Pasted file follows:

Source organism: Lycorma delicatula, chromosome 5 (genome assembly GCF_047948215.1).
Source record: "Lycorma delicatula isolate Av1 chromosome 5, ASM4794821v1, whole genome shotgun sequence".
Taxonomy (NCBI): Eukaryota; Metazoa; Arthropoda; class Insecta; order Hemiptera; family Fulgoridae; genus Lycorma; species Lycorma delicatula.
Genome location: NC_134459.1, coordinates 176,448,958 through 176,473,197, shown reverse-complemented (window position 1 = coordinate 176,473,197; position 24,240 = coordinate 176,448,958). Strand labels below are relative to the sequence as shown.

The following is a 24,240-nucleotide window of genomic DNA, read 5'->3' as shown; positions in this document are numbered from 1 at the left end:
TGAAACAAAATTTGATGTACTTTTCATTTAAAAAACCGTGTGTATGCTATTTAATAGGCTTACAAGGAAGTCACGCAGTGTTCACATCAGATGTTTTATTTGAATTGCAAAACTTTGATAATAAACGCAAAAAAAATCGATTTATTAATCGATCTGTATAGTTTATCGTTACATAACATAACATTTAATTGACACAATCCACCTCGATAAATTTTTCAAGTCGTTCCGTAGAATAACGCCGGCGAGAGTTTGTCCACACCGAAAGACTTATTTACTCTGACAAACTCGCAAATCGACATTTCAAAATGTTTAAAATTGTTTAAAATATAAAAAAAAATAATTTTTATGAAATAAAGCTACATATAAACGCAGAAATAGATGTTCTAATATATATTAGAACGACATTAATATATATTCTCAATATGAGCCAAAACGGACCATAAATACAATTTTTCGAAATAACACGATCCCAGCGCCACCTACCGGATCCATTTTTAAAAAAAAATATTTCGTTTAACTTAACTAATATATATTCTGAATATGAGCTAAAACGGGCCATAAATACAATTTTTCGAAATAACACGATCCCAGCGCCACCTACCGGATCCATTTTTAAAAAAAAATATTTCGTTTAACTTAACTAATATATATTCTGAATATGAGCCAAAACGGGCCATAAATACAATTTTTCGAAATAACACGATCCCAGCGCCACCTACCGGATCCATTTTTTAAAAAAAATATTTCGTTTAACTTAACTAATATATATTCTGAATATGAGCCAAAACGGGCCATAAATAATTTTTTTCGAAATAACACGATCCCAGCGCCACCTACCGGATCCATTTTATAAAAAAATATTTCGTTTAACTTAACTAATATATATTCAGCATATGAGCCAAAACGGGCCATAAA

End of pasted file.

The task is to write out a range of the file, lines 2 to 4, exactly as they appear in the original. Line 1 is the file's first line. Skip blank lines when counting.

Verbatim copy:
Source record: "Lycorma delicatula isolate Av1 chromosome 5, ASM4794821v1, whole genome shotgun sequence".
Taxonomy (NCBI): Eukaryota; Metazoa; Arthropoda; class Insecta; order Hemiptera; family Fulgoridae; genus Lycorma; species Lycorma delicatula.
Genome location: NC_134459.1, coordinates 176,448,958 through 176,473,197, shown reverse-complemented (window position 1 = coordinate 176,473,197; position 24,240 = coordinate 176,448,958). Strand labels below are relative to the sequence as shown.